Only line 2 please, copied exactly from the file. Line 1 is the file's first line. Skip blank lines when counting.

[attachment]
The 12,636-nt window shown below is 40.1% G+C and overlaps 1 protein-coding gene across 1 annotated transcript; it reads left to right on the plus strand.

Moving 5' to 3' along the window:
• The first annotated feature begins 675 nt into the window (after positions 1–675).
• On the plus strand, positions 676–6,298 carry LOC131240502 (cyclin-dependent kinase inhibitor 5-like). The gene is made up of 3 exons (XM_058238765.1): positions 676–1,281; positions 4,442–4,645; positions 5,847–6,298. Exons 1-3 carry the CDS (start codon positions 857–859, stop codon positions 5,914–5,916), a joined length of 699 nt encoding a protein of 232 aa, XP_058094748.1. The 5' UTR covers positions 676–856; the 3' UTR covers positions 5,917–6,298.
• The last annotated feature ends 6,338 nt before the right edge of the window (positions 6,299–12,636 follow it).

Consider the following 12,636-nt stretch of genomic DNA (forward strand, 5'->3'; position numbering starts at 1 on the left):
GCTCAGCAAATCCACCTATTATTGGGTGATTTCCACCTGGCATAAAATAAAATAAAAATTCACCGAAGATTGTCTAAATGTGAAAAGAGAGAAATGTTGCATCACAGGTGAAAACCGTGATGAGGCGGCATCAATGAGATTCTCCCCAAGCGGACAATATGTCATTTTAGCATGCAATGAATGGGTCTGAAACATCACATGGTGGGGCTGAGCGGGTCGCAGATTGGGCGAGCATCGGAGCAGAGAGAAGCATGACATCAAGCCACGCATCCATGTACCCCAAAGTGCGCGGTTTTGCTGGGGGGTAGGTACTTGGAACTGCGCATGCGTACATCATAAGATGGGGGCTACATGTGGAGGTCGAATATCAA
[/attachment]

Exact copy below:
Moving 5' to 3' along the window: